Standard Interpretations - Table of Contents|
| Standard Number:||1910.124; 1910.124(b)(1); 1910.124(b)(4)(ii); 1910.123(d)|
September 10, 2002
Mr. Darwin M. Irish
Manager, Safety & Environmental
FLEXcon Company, Inc.
1 FLEXcon Industrial Park
Spencer, MA 01562-2642
Dear Mr. Irish:
Thank you for your January 29 letter to Mr. Frank Gravitt, the Occupational Safety and Health Administration's (OSHA's) Acting Regional Administrator in Boston, Massachusetts. Your letter has been referred to the [Directorate of Enforcement Programs] for an answer to your question regarding the scope of a "vapor area," as applied in 29 CFR 1910.124. This letter constitutes OSHA's interpretation only of the requirements discussed and may not be applicable to any question not delineated within your original correspondence. We have summarized your inquiry as follows:
Question: Does 29 CFR 1910.124(b)(1) require an employer to maintain the airborne concentration of vapors at levels below 25 percent of their lower flammable limits (LFL) within the "vapor area"?
Reply: No. A "vapor area" is defined in 29 CFR 1910.123(d) as "any space containing a dip tank, including its drain boards, associated drying or conveying equipment, and any surrounding area where the vapor concentration exceeds 25% of the LFL of the liquid in the tank." This definition includes the vapor source, such as a dipped object, even though OSHA does not define the term "vapor source."
While OSHA attempted to clarify the requirements associated with dipping and coating operations when it developed 1910.124, the Agency did not intend to create additional or more stringent obligations for employers.1 Thus, an employer complies with 1910.124(b)(1) when the employer limits the vapor area to the greatest extent feasible and provides ventilation sufficient to ensure that airborne concentrations of substances beyond the vapor area remain below 25 percent of the substances' lower flammable limits.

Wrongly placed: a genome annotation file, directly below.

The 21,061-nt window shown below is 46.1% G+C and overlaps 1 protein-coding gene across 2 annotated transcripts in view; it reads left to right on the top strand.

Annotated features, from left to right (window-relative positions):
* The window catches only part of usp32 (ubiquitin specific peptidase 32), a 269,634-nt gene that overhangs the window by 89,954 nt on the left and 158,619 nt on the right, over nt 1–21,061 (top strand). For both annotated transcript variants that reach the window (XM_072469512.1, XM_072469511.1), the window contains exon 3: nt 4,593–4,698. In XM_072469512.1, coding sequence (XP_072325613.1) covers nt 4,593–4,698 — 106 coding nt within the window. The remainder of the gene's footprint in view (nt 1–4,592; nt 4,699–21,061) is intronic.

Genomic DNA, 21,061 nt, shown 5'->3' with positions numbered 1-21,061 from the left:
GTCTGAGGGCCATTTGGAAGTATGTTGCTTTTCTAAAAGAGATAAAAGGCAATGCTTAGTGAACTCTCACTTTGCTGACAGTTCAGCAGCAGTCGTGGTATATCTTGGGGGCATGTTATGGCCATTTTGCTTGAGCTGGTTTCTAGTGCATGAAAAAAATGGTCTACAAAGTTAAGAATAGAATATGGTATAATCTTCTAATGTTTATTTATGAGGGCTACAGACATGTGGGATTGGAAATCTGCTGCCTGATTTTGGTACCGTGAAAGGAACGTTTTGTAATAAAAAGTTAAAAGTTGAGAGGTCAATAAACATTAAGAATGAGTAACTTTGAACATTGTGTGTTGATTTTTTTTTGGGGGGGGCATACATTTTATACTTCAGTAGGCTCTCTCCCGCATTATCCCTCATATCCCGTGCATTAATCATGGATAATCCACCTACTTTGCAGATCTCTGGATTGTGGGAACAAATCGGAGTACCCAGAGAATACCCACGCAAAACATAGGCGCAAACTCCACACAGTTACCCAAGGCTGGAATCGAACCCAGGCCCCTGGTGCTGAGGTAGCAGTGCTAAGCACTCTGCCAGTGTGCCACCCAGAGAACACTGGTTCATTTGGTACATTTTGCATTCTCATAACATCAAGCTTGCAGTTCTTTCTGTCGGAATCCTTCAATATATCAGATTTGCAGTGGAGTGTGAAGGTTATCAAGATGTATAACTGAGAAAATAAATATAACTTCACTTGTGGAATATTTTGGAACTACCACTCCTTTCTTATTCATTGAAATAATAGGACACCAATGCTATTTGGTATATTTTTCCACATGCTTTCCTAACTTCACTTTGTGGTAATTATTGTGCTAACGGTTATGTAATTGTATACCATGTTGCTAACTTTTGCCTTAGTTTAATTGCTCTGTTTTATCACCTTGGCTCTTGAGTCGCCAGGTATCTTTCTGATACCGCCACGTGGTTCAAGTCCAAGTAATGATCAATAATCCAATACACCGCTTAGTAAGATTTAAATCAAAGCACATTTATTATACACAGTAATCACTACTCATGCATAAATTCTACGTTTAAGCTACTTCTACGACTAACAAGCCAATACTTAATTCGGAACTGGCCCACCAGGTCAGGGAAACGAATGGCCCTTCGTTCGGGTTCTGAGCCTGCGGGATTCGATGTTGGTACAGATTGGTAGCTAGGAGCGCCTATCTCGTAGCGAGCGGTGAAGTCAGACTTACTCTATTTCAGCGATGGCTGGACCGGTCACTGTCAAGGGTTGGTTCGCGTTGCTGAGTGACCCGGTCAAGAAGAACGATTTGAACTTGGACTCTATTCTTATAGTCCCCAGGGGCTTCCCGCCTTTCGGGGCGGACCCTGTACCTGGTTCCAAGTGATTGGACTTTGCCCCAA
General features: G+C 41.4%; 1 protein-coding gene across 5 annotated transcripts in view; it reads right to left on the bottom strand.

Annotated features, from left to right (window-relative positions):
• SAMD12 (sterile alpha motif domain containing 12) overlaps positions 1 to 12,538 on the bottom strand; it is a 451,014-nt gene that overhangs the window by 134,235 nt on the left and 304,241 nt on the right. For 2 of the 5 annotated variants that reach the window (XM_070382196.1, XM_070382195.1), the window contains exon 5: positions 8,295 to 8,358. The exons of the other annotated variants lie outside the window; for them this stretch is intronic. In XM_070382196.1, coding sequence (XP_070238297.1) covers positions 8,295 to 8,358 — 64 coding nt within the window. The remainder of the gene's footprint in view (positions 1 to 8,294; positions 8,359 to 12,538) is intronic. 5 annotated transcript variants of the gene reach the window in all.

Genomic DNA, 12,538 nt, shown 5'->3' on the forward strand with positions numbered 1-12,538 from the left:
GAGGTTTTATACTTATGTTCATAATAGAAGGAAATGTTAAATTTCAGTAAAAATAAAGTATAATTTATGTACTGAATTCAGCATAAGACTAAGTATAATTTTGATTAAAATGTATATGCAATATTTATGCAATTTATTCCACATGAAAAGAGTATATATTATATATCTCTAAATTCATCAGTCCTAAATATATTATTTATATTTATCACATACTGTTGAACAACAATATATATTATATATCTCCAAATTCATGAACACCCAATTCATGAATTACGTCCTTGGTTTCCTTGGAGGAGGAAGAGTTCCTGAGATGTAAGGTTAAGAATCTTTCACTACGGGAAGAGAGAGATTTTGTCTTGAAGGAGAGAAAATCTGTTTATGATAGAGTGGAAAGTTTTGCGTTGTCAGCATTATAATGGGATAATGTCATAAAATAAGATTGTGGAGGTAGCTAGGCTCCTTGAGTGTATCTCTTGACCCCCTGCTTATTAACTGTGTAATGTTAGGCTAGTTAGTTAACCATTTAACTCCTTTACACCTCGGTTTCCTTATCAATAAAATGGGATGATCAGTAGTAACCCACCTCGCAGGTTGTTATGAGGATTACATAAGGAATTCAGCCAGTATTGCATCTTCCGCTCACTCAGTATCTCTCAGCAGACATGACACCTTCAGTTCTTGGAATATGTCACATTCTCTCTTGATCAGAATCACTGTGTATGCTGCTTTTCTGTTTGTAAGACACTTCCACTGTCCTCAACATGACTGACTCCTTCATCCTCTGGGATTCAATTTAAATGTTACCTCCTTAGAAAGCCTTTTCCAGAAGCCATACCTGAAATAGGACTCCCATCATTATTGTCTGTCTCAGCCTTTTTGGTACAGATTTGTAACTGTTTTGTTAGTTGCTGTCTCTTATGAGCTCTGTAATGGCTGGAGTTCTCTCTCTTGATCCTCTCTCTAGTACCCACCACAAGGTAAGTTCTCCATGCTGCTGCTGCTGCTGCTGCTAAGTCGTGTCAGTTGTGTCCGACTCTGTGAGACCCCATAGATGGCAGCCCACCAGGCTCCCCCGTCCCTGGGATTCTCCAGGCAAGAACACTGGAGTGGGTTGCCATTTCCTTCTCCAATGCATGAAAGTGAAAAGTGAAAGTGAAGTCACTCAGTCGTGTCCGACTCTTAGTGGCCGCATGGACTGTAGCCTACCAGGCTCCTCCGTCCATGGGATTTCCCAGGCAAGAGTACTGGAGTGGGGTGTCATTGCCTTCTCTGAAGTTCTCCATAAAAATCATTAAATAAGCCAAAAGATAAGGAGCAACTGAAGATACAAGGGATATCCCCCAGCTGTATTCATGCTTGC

Further, by referencing NFPA 34-1995 in 1910.124(b)(4)(ii), the Agency provided additional guidance regarding the permissible scope of the vapor area in situations in which mechanical ventilation is used. Both the OSHA standard and the NFPA standard are designed to limit the size of the vapor area and to prevent dangerous vapor concentrations from migrating into areas where they may create hazards for persons working in the facility. Compliance with NFPA 34-1995 enables an employer to limit the vapor area and provide mechanical ventilation in a manner consistent with the requirements of 1910.124.
Thank you for your interest in occupational safety and health. We hope you find this information helpful. OSHA requirements are set by statute, standards, and regulations. Our interpretation letters explain these requirements and how they apply to particular circumstances, but they cannot create additional employer obligations. This letter constitutes OSHA's interpretation of the requirements discussed. Note that our enforcement guidance may be affected by changes to OSHA rules. Also, from time to time we update our guidance in response to new information. To keep apprised of such developments, you can consult OSHA's website at http://www.osha.gov . If you have any further questions, please feel free to contact the Office of General Industry Enforcement at (202) 693-1850.
Richard E. Fairfax, Director
Directorate of Enforcement Programs
1 The now superceded 1910.94(d) and 1910.108 were the basis for 1910.124. The intent of 1910.108 was to limit the vapor area to as small an area as feasible. Thus, 1910.108(b)(1) stated that "[v]apor areas, as defined in paragraph (a)(2) of this section, shall be limited to the smallest practicable space by maintaining a properly designed system of mechanical ventilation arranged to move air from all directions towards the vapor area origin and thence to a safe outside location." [ back to text ]
|Standard Interpretations - Table of Contents|